After reviewing various coursewares from my past and reviewing the application and proper use of Kinesiotape I discovered that this could also be used during and after pregnancy! So here I go, trying anything I can to be proactive about healing my diastasis.

This is me in the picture below, I think I’m around 31 or 32 weeks here, and I have been applying the tape for approximately a month leaving it on for 3 days, then taking it off for one, then back on for 3, etc. By placing the tape in this formation using proper technique, it essentially ‘reminds’ my muscles that they are meant to be together and not pull apart, encouraging proper alignment and decreasing tension on the linea alba.

IMG_3318IMG_3319Yes, I look silly, and I get alot of attention in the pool change room! But it’s a small price to pay for something that really works. When I take off the tape I usually check the status of my diastasis, and after using the tape for 2 months it has not gotten any worse! This is shocking to me considered how much larger my stomach has gotten, and I also have not had any pain associated with it. I also feel it serves as a proprioceptive reminder to keep my core in proper alignment and reminds me to engage my other muscles during activities to protect this fragile connective tissue.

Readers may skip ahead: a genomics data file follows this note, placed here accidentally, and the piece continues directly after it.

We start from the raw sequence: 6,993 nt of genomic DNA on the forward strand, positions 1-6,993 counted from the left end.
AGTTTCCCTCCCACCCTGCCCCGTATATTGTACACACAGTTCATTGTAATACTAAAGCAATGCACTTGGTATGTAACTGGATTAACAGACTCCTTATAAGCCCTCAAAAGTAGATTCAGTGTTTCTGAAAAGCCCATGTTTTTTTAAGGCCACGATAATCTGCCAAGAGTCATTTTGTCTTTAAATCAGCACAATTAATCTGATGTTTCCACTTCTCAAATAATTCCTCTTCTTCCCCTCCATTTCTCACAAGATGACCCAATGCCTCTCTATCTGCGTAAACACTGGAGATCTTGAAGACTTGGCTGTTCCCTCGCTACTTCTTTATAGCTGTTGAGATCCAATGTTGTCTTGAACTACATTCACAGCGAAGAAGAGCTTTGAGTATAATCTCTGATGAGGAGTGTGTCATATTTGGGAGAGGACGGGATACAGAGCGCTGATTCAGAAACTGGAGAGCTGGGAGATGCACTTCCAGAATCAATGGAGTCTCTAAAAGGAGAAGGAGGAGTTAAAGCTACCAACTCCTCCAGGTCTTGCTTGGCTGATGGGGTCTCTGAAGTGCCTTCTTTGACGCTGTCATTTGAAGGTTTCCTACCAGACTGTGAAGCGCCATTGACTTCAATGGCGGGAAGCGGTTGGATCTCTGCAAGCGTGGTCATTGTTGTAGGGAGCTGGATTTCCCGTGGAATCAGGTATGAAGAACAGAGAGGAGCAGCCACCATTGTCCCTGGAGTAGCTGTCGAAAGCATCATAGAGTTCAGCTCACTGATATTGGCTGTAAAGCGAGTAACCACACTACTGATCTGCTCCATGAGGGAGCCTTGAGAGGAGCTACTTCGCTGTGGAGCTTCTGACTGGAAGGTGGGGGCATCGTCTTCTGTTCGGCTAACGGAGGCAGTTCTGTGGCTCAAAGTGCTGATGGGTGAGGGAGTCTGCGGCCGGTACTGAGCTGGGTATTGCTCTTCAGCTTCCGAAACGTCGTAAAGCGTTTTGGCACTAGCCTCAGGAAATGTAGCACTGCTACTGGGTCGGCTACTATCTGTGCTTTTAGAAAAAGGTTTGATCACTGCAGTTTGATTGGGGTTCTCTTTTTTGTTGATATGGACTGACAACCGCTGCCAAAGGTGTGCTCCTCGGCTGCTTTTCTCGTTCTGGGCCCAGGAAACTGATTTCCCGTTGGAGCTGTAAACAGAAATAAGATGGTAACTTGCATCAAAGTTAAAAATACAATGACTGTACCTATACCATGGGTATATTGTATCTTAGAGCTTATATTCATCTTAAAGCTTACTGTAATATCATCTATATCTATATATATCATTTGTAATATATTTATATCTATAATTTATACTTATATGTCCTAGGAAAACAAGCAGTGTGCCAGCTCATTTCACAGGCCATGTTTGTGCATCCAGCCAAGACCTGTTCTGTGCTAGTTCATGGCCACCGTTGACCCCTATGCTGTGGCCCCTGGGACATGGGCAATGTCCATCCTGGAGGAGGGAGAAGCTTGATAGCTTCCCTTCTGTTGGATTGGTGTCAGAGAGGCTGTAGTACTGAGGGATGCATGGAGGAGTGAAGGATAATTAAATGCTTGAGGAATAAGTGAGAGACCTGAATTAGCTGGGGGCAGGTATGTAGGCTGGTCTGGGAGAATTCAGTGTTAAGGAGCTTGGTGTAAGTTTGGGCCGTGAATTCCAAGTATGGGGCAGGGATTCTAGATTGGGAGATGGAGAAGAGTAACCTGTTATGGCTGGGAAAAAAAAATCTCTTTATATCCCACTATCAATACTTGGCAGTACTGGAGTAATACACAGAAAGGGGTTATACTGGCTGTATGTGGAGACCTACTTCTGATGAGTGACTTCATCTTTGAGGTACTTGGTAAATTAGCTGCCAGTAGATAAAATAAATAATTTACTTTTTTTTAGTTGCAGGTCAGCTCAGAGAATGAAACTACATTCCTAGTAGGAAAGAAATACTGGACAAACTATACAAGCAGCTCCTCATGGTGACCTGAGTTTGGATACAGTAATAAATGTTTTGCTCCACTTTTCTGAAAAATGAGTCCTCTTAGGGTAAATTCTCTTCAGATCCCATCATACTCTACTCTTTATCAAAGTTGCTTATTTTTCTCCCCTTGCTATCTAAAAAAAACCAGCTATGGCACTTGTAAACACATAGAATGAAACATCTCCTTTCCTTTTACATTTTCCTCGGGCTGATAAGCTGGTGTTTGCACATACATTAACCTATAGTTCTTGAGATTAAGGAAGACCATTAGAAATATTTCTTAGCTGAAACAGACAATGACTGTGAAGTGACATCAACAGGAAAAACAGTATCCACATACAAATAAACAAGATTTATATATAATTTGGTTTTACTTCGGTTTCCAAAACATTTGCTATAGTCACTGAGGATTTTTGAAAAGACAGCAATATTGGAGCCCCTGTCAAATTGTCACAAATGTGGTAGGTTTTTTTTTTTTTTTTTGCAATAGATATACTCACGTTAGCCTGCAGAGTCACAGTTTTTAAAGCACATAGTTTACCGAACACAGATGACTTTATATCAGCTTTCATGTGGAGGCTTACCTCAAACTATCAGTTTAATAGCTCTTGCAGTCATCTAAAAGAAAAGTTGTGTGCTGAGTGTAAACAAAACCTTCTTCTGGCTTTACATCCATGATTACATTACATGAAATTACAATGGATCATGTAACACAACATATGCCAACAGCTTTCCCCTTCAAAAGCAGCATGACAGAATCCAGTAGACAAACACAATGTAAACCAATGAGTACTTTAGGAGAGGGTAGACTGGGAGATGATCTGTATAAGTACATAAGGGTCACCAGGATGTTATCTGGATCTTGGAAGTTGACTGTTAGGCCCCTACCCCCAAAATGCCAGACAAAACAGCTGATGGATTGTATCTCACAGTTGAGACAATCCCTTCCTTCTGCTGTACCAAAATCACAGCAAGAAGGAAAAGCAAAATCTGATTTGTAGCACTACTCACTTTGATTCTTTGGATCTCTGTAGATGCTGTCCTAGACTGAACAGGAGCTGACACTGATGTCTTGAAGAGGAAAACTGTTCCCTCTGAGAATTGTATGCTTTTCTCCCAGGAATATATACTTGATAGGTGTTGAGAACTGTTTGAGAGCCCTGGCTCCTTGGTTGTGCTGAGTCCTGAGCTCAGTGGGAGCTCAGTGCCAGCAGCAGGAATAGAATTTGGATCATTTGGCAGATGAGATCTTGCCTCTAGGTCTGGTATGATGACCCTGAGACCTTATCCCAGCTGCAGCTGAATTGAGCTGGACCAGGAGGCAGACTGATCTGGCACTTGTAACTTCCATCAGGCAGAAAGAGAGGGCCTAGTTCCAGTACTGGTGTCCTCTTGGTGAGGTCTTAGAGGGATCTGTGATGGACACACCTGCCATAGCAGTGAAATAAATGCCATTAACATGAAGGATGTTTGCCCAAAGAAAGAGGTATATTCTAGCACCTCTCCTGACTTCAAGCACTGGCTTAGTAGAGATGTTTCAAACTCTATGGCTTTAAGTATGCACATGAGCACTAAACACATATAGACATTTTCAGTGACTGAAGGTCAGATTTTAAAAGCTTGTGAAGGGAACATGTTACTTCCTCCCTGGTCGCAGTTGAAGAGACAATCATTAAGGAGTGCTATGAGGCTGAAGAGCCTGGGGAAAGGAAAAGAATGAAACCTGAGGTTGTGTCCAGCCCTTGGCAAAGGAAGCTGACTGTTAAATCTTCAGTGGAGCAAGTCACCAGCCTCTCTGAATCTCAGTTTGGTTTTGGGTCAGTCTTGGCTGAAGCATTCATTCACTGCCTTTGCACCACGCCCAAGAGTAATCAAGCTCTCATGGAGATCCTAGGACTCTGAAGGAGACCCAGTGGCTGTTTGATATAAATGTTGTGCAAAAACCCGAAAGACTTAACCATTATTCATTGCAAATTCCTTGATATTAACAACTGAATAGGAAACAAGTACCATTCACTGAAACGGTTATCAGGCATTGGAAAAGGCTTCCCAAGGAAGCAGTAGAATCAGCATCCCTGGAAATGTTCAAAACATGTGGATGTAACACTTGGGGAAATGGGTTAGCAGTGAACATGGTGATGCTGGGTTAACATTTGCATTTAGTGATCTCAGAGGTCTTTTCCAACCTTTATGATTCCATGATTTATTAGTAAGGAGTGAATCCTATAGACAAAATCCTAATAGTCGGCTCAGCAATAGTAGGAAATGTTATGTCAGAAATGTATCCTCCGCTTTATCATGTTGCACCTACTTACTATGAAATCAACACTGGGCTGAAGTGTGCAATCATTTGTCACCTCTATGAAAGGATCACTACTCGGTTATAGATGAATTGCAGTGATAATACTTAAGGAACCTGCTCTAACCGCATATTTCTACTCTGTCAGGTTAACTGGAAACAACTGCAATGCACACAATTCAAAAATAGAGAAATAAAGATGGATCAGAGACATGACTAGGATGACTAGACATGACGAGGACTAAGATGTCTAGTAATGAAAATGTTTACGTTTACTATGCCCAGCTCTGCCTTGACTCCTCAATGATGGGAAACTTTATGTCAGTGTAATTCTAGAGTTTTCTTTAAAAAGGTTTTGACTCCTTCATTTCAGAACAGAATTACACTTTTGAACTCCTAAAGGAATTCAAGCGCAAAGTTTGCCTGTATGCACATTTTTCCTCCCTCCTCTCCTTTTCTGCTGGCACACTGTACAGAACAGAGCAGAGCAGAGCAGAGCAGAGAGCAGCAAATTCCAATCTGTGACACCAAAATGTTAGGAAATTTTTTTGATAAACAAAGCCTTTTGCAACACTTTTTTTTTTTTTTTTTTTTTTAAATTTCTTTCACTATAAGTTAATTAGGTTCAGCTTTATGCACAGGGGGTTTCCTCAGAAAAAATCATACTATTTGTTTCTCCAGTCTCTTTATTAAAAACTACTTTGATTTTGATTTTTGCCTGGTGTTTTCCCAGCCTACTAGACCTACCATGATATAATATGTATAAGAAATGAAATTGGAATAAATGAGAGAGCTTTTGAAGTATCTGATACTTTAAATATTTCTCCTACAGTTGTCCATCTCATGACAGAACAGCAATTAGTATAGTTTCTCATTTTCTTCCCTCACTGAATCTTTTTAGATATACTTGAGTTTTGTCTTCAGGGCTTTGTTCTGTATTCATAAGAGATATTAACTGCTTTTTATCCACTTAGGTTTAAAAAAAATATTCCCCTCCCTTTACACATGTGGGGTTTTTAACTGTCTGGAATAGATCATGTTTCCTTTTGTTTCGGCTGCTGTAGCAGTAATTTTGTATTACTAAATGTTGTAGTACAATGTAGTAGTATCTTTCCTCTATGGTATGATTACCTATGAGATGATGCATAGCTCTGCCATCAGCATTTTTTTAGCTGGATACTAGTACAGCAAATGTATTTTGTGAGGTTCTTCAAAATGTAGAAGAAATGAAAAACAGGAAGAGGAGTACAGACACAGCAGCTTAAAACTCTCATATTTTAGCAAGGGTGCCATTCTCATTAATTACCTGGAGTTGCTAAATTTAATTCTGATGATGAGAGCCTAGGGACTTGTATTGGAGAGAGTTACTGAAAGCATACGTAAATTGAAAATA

I hope you learned something from this article! Please don’t hesitate to contact me with any questions about my own personal experience so far. I am so pleased with the outcome thus far that I have signed up for a hands on course on how to use Kinesiotape for a multitude of different conditions, so look forward to future posts on this subject!

Read more on some new posts I wrote here and here! Do you have a diastasis and don’t know what to do about it? Contact me today, I can help!

In fitness and good health,
Natasha